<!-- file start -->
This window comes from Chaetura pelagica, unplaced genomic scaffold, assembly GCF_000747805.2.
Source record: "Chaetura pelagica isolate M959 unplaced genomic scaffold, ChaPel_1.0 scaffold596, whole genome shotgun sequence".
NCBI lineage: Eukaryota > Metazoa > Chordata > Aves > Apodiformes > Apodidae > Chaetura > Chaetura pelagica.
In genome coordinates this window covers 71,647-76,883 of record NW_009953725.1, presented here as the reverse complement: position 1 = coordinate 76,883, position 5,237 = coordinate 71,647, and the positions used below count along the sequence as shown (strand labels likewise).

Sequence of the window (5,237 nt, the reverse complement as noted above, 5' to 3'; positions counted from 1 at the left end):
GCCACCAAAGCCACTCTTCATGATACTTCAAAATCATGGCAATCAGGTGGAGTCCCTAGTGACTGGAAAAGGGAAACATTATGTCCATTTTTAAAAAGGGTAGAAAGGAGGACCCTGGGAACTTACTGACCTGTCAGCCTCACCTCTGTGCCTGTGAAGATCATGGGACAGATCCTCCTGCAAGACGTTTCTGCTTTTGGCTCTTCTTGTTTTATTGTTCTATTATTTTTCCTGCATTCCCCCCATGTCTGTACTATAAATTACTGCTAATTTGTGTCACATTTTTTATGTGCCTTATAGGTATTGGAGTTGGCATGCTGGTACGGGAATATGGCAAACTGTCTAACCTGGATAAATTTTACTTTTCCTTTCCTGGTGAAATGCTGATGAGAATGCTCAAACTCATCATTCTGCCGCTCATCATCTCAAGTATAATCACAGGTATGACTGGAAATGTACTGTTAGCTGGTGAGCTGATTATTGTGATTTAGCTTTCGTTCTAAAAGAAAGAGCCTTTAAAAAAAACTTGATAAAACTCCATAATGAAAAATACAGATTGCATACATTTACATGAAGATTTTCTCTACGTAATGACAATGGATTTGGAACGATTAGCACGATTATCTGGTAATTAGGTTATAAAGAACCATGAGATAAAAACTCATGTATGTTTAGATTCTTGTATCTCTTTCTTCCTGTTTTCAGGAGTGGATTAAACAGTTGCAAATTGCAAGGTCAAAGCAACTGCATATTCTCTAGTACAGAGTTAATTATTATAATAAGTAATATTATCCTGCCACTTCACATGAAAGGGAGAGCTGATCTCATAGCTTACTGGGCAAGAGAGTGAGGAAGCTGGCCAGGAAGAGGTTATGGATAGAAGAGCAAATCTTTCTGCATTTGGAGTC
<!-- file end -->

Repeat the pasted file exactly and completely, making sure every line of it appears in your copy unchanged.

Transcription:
This window comes from Chaetura pelagica, unplaced genomic scaffold, assembly GCF_000747805.2.
Source record: "Chaetura pelagica isolate M959 unplaced genomic scaffold, ChaPel_1.0 scaffold596, whole genome shotgun sequence".
NCBI lineage: Eukaryota > Metazoa > Chordata > Aves > Apodiformes > Apodidae > Chaetura > Chaetura pelagica.
In genome coordinates this window covers 71,647-76,883 of record NW_009953725.1, presented here as the reverse complement: position 1 = coordinate 76,883, position 5,237 = coordinate 71,647, and the positions used below count along the sequence as shown (strand labels likewise).

Sequence of the window (5,237 nt, the reverse complement as noted above, 5' to 3'; positions counted from 1 at the left end):
GCCACCAAAGCCACTCTTCATGATACTTCAAAATCATGGCAATCAGGTGGAGTCCCTAGTGACTGGAAAAGGGAAACATTATGTCCATTTTTAAAAAGGGTAGAAAGGAGGACCCTGGGAACTTACTGACCTGTCAGCCTCACCTCTGTGCCTGTGAAGATCATGGGACAGATCCTCCTGCAAGACGTTTCTGCTTTTGGCTCTTCTTGTTTTATTGTTCTATTATTTTTCCTGCATTCCCCCCATGTCTGTACTATAAATTACTGCTAATTTGTGTCACATTTTTTATGTGCCTTATAGGTATTGGAGTTGGCATGCTGGTACGGGAATATGGCAAACTGTCTAACCTGGATAAATTTTACTTTTCCTTTCCTGGTGAAATGCTGATGAGAATGCTCAAACTCATCATTCTGCCGCTCATCATCTCAAGTATAATCACAGGTATGACTGGAAATGTACTGTTAGCTGGTGAGCTGATTATTGTGATTTAGCTTTCGTTCTAAAAGAAAGAGCCTTTAAAAAAAACTTGATAAAACTCCATAATGAAAAATACAGATTGCATACATTTACATGAAGATTTTCTCTACGTAATGACAATGGATTTGGAACGATTAGCACGATTATCTGGTAATTAGGTTATAAAGAACCATGAGATAAAAACTCATGTATGTTTAGATTCTTGTATCTCTTTCTTCCTGTTTTCAGGAGTGGATTAAACAGTTGCAAATTGCAAGGTCAAAGCAACTGCATATTCTCTAGTACAGAGTTAATTATTATAATAAGTAATATTATCCTGCCACTTCACATGAAAGGGAGAGCTGATCTCATAGCTTACTGGGCAAGAGAGTGAGGAAGCTGGCCAGGAAGAGGTTATGGATAGAAGAGCAAATCTTTCTGCATTTGGAGTC